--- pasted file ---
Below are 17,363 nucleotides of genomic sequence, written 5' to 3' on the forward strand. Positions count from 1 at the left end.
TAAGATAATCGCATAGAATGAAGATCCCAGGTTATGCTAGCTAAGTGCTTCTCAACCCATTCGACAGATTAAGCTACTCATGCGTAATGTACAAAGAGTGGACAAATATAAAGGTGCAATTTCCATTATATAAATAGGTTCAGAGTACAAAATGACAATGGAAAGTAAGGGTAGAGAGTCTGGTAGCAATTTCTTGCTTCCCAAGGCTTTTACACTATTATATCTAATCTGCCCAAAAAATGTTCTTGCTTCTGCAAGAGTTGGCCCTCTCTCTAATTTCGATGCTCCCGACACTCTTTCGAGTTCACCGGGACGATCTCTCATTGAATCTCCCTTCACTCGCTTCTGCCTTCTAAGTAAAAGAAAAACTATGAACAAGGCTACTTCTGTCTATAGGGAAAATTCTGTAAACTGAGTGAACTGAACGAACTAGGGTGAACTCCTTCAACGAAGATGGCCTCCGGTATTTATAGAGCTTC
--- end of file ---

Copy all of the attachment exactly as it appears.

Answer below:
Below are 17,363 nucleotides of genomic sequence, written 5' to 3' on the forward strand. Positions count from 1 at the left end.
TAAGATAATCGCATAGAATGAAGATCCCAGGTTATGCTAGCTAAGTGCTTCTCAACCCATTCGACAGATTAAGCTACTCATGCGTAATGTACAAAGAGTGGACAAATATAAAGGTGCAATTTCCATTATATAAATAGGTTCAGAGTACAAAATGACAATGGAAAGTAAGGGTAGAGAGTCTGGTAGCAATTTCTTGCTTCCCAAGGCTTTTACACTATTATATCTAATCTGCCCAAAAAATGTTCTTGCTTCTGCAAGAGTTGGCCCTCTCTCTAATTTCGATGCTCCCGACACTCTTTCGAGTTCACCGGGACGATCTCTCATTGAATCTCCCTTCACTCGCTTCTGCCTTCTAAGTAAAAGAAAAACTATGAACAAGGCTACTTCTGTCTATAGGGAAAATTCTGTAAACTGAGTGAACTGAACGAACTAGGGTGAACTCCTTCAACGAAGATGGCCTCCGGTATTTATAGAGCTTC